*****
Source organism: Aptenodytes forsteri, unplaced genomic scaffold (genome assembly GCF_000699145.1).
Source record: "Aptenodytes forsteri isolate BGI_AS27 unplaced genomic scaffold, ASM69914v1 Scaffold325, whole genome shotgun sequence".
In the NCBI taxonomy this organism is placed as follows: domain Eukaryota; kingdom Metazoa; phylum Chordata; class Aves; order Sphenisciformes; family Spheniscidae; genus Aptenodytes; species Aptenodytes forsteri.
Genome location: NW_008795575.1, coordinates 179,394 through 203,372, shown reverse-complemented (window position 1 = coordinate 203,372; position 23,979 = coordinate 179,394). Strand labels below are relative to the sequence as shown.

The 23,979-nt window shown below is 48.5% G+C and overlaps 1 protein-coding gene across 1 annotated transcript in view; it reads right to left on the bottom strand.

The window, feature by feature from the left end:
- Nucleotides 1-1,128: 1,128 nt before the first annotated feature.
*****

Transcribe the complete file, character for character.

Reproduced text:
Source organism: Aptenodytes forsteri, unplaced genomic scaffold (genome assembly GCF_000699145.1).
Source record: "Aptenodytes forsteri isolate BGI_AS27 unplaced genomic scaffold, ASM69914v1 Scaffold325, whole genome shotgun sequence".
In the NCBI taxonomy this organism is placed as follows: domain Eukaryota; kingdom Metazoa; phylum Chordata; class Aves; order Sphenisciformes; family Spheniscidae; genus Aptenodytes; species Aptenodytes forsteri.
Genome location: NW_008795575.1, coordinates 179,394 through 203,372, shown reverse-complemented (window position 1 = coordinate 203,372; position 23,979 = coordinate 179,394). Strand labels below are relative to the sequence as shown.

The 23,979-nt window shown below is 48.5% G+C and overlaps 1 protein-coding gene across 1 annotated transcript in view; it reads right to left on the bottom strand.

The window, feature by feature from the left end:
- Nucleotides 1-1,128: 1,128 nt before the first annotated feature.